Fight over human trafficking law jeopardizes U.S. response to border crisis
WASHINGTON (Reuters) - U.S. Democratic lawmakers' deep resistance to changing a 2008 law that combats human trafficking threatened on Wednesday to slow the government's response to a surge of 57,000 undocumented Central American children across the southern border.
President Barack Obama sent senior members of his administration - including two Cabinet secretaries - to convince senators to back his request for $3.7 billion in emergency funds to deal with the crisis. (Graphic: U.S. border crisis reut.rs/1tNznQn)
After the meeting, several lawmakers said a sticking point in discussions of the funding request was how to deal with the 2008 law, which gives undocumented children from Central America - or any country that does not share a border with the United States - extra protections when they are picked up after crossing the frontier.
Many Republicans said they would not approve Obama's emergency funding request if the law were not changed to eliminate legal requirements that keep the children from being quickly deported.
But many Democrats insisted the measures should remain in place for humanitarian reasons, even though administration officials have said they are open to changing the law.
"By and large, these are children under the age of 12. You would never walk into a courtroom anywhere in America and say to a child: 'Get up there and take the oath, and decide your fate and your future," Illinois Senator Richard Durbin said after the briefing, explaining why he opposed efforts to eliminate the legal protections, include guaranteeing them counsel.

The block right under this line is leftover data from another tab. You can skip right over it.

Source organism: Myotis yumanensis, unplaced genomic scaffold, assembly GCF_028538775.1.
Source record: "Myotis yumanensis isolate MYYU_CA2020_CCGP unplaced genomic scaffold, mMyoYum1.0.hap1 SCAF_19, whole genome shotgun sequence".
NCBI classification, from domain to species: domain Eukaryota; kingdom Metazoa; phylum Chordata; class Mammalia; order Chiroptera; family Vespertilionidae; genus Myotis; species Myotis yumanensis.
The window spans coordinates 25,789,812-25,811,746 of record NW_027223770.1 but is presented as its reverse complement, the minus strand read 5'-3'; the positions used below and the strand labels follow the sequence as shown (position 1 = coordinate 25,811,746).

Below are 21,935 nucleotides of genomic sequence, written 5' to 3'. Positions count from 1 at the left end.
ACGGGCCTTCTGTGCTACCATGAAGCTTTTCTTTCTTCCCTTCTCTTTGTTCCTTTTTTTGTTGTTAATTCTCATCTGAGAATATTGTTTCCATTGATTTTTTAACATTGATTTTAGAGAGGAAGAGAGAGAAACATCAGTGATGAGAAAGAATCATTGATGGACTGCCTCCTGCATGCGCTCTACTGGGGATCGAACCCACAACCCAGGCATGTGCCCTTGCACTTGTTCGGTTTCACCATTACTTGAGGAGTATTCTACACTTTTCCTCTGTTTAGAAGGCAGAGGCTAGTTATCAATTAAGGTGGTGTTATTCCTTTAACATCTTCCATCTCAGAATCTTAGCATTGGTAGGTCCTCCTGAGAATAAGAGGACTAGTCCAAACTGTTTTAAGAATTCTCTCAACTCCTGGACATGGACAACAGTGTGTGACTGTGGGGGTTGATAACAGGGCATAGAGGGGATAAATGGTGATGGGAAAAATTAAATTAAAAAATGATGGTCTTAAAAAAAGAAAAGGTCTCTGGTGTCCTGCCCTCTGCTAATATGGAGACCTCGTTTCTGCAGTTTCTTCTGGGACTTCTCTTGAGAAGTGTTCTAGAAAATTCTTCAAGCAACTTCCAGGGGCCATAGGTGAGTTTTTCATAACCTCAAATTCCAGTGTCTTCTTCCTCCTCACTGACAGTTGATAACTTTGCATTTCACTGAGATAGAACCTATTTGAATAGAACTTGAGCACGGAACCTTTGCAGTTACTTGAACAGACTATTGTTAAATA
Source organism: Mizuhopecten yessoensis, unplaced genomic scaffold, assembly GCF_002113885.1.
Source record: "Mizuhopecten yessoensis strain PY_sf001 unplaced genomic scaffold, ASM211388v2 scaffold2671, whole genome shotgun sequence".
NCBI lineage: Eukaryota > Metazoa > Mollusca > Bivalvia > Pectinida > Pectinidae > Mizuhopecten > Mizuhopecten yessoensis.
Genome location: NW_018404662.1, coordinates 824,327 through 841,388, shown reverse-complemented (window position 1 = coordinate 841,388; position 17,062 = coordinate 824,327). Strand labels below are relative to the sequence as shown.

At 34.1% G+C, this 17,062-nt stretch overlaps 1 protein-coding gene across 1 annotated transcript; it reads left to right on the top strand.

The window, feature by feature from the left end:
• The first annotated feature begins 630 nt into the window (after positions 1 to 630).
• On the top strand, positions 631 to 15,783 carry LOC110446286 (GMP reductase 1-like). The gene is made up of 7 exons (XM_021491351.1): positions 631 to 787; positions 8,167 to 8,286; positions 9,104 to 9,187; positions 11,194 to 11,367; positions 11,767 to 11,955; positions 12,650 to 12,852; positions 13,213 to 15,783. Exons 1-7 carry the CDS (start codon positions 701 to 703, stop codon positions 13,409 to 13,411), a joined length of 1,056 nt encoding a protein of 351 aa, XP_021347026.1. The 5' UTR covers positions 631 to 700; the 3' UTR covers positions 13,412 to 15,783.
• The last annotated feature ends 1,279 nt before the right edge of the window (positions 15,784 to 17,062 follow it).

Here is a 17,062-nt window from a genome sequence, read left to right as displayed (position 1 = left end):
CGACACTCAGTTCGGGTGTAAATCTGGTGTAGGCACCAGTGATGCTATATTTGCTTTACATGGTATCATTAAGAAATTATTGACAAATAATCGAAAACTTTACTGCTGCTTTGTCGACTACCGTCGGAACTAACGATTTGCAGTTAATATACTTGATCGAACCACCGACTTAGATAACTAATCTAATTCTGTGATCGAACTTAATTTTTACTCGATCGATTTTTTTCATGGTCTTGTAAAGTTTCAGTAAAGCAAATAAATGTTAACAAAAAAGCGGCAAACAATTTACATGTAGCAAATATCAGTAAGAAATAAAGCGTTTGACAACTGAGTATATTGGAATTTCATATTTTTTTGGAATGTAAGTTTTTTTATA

Congressional leaders have said they want to act on Obama's request this month, before they leave for their August recess. Republicans and Democrats both said the government needed to act quickly, noting the steep cost of the influx. Administration officials told the lawmakers during the briefing that housing the children cost $250 to $1,000 per child per day.
"It's a figure that I thought was shocking," Florida Republican Senator Marco Rubio told reporters. "The whole room you heard murmuring. People were shocked at the costs associated with this."
Jeh Johnson, the U.S. secretary of homeland security, told reporters after the briefing that 63 of the 100 senators had attended. He would not elaborate on the briefing, adding only: "It was a thoughtful and substantive discussion."
Honduran officials called on Wednesday for U.S. aid to Central America to reduce violence that has fueled the surge of child migration. The foreign minister called for a "mini-Marshall Plan" to attack broader underlying problems, a reference to the U.S. aid package that helped rebuild Europe after World War Two.
Obama and Vice President Joe Biden met separately with Hispanic Democratic lawmakers to discuss how to handle the 57,000 children, mostly from Honduras, Guatemala and El Salvador, who have come across the border with Mexico.
Many Democrats insisted the current law allowed the administration to deal with the emergency, and that it did not need to be changed.
"While I support his supplemental, I do not support changing the law," New Jersey Democratic Senator Robert Menendez, chairman of the Senate Foreign Relations Committee, told reporters after attending the Hispanic caucus meeting.
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